Accenture’s Proof of Concept Shows How ALS Patients Could Gain Greater Control of their Lives

Affecting more than 400,000 people each year, Amyotrophic lateral sclerosis (ALS), also known as Lou Gehrig’s, is an illness that impairs brain and spinal cord nerve cells, gradually diminishing voluntary muscle action. Ultimately, late-stage patients often become totally paralyzed while retaining brain functions. To help with this situation, a recent proof of concept by Accenture and Royal Philips shows how technology could give more independence to patients with ALS.

The proof of concept shows how patients could use technology to take greater control of their lives through brain, voice and eye commands. When a device that scans EEG brainwaves, called Emotiv Insight Brainware, connects to a wearable display and tablet, individuals can use eye, voice and brain commands to control Philips products wirelessly, including Philips Lifeline Medical Alert Service, Philips Smart TV (with TP Vision), and Philips Hue personal lighting.  For example, a person could communicate preconfigured messages, request medical assistance, and control TVs and lights. Accenture and Philips developed the software that enables integration and interaction between these technologies.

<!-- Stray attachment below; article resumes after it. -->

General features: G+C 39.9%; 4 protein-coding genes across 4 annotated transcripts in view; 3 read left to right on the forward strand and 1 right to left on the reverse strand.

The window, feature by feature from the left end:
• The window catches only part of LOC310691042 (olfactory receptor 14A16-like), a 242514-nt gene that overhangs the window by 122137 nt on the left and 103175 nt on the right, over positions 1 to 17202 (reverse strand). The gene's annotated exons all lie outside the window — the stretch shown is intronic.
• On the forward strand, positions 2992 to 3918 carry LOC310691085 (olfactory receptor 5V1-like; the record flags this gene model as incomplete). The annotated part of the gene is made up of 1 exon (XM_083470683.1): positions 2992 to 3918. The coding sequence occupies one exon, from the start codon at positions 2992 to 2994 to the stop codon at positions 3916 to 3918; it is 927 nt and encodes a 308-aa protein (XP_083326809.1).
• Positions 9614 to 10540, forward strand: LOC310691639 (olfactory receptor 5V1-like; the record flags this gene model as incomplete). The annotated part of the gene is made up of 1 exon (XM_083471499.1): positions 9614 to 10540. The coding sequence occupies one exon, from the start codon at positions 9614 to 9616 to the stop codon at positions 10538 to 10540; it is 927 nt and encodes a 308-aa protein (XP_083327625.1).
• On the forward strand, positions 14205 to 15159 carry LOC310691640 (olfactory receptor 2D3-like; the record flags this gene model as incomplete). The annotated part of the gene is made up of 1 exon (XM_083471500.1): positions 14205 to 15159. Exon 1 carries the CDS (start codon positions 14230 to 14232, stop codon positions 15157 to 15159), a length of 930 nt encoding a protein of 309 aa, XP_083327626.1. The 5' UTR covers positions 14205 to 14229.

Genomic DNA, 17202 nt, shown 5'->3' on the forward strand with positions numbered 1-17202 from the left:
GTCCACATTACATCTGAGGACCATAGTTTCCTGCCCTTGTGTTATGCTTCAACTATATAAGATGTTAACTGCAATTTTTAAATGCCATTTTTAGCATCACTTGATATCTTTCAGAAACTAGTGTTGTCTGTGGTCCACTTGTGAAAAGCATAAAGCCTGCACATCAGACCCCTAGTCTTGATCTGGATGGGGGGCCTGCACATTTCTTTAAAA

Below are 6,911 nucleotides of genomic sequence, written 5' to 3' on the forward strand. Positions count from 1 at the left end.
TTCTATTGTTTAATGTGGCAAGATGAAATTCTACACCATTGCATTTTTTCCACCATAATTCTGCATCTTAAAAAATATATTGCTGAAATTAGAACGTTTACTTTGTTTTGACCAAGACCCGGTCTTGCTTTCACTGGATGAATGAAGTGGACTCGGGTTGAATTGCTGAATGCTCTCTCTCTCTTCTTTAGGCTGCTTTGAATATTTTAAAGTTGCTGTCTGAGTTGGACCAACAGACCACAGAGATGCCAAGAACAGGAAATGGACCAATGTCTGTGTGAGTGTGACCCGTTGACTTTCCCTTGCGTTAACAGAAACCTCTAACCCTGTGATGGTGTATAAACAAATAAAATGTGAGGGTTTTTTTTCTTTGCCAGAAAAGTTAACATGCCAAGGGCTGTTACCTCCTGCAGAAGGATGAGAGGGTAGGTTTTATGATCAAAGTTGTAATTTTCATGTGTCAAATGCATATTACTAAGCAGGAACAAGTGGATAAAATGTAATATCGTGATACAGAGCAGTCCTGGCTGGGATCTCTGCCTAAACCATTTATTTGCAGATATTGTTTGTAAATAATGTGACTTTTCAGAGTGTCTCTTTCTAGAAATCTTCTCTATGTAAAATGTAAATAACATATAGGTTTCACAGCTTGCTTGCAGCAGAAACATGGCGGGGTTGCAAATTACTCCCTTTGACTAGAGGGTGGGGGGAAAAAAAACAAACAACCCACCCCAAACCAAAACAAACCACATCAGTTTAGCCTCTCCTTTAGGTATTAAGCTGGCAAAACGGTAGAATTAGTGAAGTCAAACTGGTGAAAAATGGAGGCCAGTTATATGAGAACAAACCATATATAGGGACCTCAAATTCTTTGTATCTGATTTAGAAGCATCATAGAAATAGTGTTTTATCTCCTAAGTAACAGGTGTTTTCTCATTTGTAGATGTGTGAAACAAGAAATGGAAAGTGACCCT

“This proof of concept shows the potential of wearable technology in a powerful new way —helping people with serious diseases and mobility issues take back some control of their lives through digital innovation,” says Paul Daugherty, Accenture’s chief technology officer.

The proof of concept application demonstrates how existing technology could be used to transform the quality of life for ALS patients. To learn more, read the news release here.